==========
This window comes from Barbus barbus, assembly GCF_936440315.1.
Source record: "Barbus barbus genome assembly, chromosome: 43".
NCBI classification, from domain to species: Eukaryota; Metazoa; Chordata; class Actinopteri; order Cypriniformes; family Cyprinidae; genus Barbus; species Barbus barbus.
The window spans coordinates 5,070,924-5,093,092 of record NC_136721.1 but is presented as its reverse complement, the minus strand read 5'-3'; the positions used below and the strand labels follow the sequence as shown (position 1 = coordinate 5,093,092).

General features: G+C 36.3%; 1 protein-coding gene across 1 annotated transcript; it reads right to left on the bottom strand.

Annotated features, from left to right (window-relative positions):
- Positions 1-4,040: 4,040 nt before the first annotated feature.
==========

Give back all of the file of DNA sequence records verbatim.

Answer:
This window comes from Barbus barbus, assembly GCF_936440315.1.
Source record: "Barbus barbus genome assembly, chromosome: 43".
NCBI classification, from domain to species: Eukaryota; Metazoa; Chordata; class Actinopteri; order Cypriniformes; family Cyprinidae; genus Barbus; species Barbus barbus.
The window spans coordinates 5,070,924-5,093,092 of record NC_136721.1 but is presented as its reverse complement, the minus strand read 5'-3'; the positions used below and the strand labels follow the sequence as shown (position 1 = coordinate 5,093,092).

General features: G+C 36.3%; 1 protein-coding gene across 1 annotated transcript; it reads right to left on the bottom strand.

Annotated features, from left to right (window-relative positions):
- Positions 1-4,040: 4,040 nt before the first annotated feature.